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Premonition (1976) - Blu-ray Review

3 beersThe damn doll at the center of this tale of kidnapping and insanity is an unsettling looking toy indeed.  The curly-haired plastic child is always with the disturbed mother who is trying to get her daughter returned to her by any means necessary and, as the toy is oversized, it looks rather awkward in her thin arms.  Thank the maker that the plastic fucker doesn’t talk.

But none of that stops the mother from screaming and screaming and screaming about the unfairness of losing her child at such an early age.  It’s taken her five years to track her daughter down and, thanks to the psychically-linked insanity that plagues almost everyone in this tale of terror, the truth might always just boil down to your perspective on the matter of adoptions and so on.

Not all horror films are for teenagers.  That’s the takeaway from director Robert Allen Schnitzer’s The Premonition.  This well acted psychological tale of terror concerns itself with one unstable mother’s plan – with the help of a carnival clown played by Richard Lynch – to kidnap her daughter from her adopted family and start a new life far, far away from the world at large.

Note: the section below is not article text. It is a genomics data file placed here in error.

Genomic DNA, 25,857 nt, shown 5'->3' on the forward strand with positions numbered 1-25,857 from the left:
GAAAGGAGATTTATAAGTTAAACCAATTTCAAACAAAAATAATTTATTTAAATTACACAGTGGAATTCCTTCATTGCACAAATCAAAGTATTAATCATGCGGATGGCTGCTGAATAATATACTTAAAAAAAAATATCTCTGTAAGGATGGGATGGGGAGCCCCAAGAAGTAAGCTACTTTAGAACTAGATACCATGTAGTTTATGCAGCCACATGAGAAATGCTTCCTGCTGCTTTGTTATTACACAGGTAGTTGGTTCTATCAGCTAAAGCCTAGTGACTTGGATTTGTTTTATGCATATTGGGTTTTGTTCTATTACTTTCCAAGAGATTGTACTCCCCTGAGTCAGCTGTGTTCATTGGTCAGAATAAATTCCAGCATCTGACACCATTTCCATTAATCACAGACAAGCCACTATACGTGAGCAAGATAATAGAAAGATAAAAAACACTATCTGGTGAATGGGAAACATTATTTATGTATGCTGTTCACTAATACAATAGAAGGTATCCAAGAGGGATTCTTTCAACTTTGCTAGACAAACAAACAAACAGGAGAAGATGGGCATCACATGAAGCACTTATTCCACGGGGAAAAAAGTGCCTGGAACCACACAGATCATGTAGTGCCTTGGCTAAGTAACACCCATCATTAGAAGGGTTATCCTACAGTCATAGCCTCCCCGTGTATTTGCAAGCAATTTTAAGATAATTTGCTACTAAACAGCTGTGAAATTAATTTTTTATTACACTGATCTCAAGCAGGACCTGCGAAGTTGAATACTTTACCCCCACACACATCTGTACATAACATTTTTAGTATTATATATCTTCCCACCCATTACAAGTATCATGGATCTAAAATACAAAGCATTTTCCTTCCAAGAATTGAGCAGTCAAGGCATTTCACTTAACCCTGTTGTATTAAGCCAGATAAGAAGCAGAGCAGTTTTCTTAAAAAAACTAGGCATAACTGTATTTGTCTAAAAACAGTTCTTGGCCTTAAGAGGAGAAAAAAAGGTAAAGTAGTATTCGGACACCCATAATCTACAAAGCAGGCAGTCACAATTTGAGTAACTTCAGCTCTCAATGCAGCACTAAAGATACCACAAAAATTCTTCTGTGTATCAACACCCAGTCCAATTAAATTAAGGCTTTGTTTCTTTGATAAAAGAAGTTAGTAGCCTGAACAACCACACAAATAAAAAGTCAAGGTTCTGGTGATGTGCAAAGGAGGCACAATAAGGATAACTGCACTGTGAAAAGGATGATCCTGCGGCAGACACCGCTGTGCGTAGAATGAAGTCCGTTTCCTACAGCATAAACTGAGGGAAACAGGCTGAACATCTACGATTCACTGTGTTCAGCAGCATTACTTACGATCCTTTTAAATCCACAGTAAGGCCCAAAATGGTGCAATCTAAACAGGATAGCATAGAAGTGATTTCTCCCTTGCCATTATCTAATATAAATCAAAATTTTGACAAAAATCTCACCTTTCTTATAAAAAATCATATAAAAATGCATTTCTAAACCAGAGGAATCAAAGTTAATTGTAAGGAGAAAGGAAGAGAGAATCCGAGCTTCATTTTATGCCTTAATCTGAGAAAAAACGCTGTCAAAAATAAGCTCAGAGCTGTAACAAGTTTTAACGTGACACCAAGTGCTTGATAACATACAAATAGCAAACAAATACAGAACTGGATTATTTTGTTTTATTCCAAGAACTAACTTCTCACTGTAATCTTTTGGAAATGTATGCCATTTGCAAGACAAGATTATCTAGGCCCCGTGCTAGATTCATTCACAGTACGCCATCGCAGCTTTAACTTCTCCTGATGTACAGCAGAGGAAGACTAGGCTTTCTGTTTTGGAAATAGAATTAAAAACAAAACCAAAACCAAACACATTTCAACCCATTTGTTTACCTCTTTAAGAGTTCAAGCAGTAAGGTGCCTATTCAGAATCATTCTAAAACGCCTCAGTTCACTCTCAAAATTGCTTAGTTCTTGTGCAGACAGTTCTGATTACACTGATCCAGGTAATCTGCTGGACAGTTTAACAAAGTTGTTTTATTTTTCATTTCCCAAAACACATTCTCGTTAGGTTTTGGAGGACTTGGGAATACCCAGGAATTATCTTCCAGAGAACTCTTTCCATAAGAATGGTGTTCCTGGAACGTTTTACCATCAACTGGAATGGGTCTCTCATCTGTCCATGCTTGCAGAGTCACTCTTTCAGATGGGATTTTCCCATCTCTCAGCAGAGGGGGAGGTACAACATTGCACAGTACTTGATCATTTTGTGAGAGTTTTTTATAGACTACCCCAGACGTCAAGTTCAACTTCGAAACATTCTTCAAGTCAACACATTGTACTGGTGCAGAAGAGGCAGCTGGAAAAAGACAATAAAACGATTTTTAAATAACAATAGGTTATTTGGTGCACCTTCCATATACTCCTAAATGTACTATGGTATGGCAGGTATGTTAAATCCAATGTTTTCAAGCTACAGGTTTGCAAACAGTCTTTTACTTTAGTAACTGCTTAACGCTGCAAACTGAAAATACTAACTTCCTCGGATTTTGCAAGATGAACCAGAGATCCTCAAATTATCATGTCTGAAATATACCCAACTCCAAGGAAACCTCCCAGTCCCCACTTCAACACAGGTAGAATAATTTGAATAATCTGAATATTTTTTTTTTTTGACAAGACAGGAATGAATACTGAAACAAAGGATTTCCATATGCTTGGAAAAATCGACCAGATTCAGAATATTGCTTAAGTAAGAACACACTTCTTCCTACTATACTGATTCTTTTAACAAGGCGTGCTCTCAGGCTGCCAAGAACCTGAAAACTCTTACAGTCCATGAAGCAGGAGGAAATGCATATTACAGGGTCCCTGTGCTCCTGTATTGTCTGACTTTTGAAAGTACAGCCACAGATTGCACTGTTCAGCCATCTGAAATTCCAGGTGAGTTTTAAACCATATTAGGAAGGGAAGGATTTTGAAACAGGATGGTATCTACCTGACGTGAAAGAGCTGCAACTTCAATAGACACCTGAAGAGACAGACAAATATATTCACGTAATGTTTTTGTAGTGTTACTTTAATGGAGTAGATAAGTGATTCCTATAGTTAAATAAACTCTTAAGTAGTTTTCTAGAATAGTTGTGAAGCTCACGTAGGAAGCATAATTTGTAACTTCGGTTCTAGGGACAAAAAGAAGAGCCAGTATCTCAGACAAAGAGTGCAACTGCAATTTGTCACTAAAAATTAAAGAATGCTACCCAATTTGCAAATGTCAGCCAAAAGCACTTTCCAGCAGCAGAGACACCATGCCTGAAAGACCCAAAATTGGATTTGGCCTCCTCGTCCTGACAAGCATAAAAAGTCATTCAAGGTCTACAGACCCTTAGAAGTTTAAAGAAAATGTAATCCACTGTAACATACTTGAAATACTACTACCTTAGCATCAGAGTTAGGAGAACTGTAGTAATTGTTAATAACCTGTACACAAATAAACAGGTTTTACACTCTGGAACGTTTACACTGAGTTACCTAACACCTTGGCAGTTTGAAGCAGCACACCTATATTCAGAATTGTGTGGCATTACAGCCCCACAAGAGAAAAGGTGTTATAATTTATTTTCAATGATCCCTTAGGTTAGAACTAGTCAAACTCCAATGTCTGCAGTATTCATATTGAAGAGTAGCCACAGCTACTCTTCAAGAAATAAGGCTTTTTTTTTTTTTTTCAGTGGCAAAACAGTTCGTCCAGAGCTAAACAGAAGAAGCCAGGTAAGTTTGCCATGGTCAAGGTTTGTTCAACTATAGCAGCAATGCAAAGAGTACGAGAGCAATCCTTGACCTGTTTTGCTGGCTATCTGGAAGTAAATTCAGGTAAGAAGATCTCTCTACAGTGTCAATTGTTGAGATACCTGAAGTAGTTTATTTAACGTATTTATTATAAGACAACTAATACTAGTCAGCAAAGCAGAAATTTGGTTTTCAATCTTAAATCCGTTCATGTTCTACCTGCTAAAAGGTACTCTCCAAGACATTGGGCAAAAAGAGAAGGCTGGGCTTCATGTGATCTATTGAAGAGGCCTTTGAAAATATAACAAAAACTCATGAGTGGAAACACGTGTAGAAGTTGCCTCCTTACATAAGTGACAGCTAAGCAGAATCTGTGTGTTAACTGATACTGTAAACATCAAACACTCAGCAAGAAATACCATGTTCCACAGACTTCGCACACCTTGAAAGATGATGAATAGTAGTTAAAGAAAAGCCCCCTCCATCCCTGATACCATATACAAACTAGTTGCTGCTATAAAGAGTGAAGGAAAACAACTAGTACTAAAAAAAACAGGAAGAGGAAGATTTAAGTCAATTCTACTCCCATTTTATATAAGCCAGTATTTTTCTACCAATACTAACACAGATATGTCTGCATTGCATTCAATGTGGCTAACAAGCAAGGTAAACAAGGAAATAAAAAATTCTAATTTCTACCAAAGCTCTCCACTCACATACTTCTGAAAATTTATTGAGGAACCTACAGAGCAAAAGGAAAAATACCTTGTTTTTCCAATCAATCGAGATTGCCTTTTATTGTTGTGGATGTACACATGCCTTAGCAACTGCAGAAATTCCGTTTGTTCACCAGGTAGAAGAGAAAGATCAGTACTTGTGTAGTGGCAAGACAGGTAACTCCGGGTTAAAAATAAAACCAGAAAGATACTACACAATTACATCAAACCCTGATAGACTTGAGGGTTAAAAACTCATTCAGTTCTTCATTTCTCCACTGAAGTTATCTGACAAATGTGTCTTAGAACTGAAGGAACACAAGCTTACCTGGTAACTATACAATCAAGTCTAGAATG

And, yes, the movie really does concern itself with a premonition that rivals any hallucinatory experience.  Thankfully, it also has a couple of cleverly shot sequences that provide more of a puzzle that deserves to be unpacked and discussed.